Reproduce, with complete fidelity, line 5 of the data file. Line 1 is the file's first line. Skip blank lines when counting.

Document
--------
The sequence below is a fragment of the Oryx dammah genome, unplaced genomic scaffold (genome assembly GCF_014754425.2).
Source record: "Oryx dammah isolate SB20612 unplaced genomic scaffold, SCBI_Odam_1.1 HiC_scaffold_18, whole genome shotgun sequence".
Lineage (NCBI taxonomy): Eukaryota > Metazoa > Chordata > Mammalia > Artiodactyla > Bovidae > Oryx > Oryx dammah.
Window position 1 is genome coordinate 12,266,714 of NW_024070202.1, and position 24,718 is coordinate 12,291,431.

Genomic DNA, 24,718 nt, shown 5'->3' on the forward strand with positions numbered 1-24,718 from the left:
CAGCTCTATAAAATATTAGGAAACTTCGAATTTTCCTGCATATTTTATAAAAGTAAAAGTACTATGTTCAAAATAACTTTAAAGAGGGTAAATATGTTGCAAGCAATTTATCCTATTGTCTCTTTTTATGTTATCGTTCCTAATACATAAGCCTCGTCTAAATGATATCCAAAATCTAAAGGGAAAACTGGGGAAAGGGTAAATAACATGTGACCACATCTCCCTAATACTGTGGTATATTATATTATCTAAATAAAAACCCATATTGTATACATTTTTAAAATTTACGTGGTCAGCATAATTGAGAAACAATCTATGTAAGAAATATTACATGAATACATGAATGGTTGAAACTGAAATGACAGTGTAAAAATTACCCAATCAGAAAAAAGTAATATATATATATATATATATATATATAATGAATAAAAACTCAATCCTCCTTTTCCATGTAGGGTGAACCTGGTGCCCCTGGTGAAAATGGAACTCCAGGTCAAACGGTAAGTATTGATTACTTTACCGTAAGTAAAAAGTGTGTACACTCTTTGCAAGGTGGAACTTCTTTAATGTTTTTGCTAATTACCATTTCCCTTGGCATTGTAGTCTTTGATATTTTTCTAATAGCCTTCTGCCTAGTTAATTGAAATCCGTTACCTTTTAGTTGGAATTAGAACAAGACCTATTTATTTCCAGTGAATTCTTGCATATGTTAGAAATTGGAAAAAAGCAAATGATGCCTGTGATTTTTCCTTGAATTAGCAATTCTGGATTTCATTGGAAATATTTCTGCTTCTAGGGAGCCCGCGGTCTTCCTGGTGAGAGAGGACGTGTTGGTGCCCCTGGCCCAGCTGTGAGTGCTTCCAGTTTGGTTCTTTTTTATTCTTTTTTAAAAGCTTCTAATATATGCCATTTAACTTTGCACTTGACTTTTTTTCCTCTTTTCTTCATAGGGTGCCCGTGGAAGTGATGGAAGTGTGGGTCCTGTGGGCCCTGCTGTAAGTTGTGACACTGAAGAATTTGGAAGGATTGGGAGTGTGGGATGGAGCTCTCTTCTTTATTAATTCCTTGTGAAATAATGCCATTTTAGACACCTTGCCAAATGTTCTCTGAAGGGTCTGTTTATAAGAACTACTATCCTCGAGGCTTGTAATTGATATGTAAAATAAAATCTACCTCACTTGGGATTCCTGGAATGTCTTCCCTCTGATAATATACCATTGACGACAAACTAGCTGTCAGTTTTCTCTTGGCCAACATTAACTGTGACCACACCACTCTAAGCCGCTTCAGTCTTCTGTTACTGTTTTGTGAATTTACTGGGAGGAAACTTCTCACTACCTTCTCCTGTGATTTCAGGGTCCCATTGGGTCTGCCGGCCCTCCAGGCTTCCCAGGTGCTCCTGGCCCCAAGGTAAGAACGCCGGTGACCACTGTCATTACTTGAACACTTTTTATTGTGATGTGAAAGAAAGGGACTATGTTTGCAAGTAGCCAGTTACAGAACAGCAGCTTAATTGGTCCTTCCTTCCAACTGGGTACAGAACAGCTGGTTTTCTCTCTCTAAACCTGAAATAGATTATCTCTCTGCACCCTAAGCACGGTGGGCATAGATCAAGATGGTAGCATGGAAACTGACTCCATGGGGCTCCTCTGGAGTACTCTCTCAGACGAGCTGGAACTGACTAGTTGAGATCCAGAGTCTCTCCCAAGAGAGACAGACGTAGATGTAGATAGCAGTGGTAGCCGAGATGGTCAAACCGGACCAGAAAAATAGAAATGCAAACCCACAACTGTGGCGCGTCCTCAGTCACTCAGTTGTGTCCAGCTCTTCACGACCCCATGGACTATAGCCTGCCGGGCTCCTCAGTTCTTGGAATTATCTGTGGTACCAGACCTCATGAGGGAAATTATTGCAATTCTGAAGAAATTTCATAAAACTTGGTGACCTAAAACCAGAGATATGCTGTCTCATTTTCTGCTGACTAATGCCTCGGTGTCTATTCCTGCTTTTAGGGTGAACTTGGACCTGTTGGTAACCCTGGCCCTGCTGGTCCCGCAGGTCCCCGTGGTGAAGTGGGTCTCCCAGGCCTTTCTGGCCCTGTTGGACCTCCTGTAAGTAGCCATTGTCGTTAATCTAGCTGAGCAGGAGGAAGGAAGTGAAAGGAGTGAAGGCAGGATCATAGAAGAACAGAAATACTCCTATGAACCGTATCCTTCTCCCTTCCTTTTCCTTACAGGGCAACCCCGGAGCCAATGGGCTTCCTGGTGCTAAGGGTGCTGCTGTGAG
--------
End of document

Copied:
Genomic DNA, 24,718 nt, shown 5'->3' on the forward strand with positions numbered 1-24,718 from the left: